The Boston marathon bombs were explosives packed in six-litre pressure cookers and placed in black duffel bags, according to a source close to the investigation.
They said the explosives were placed on the ground and contained shards of metal, nails and ball bearings. They did not want to be named.
The source said police have some of the bomb components but did not yet know what was used to set off the explosives.
At least three people, including an eight-year-old boy, were killed when two bombs exploded in the crowded streets near the finish line of the Boston Marathon.
More than 150 other people were injured.
One of the bombs contained shards of metal and ball bearings, and another contained nails, the source said.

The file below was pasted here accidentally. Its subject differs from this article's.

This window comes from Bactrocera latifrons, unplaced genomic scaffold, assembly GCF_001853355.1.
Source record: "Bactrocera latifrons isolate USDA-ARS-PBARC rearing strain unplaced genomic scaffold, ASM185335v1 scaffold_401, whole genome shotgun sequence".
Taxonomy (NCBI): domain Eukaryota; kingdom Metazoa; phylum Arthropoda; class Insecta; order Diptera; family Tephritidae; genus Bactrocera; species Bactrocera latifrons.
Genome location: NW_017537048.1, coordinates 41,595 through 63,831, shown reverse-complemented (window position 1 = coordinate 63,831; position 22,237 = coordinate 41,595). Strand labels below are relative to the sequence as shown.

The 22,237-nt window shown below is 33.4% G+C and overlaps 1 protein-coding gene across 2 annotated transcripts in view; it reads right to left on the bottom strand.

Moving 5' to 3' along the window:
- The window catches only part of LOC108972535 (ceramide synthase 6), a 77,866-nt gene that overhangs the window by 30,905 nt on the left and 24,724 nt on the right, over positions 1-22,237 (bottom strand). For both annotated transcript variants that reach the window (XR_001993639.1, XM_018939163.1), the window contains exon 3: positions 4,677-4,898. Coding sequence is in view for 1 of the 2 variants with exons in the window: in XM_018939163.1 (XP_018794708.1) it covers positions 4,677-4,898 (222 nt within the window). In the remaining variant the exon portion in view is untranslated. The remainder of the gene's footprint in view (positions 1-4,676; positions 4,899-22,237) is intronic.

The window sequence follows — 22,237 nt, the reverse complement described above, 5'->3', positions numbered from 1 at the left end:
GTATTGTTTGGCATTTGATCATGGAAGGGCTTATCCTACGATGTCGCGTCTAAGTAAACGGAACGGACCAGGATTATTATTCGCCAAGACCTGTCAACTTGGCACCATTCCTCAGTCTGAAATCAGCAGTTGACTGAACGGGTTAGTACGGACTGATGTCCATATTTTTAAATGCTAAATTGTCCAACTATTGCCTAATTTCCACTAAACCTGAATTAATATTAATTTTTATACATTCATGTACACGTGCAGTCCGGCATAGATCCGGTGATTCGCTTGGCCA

Pressure cooker explosives have been used in Afghanistan, India, Nepal and Pakistan, according to a July 2010 joint FBI and Homeland Security intelligence report. One of the three devices used in the May 2010 Times Square attempted bombing was a pressure cooker, the intelligence report said.
"Placed carefully, such devices provide little or no indication of an impending attack," the report said.
Typically, these bombs have an initiator, switch and explosive charge, according to the Homeland Security Department.
Federal and local investigators swarmed the city to try to hunt down those responsible for a pair of explosions that also caused injuries to at least 150 other people, at least 17 of whom remain in a critical condition.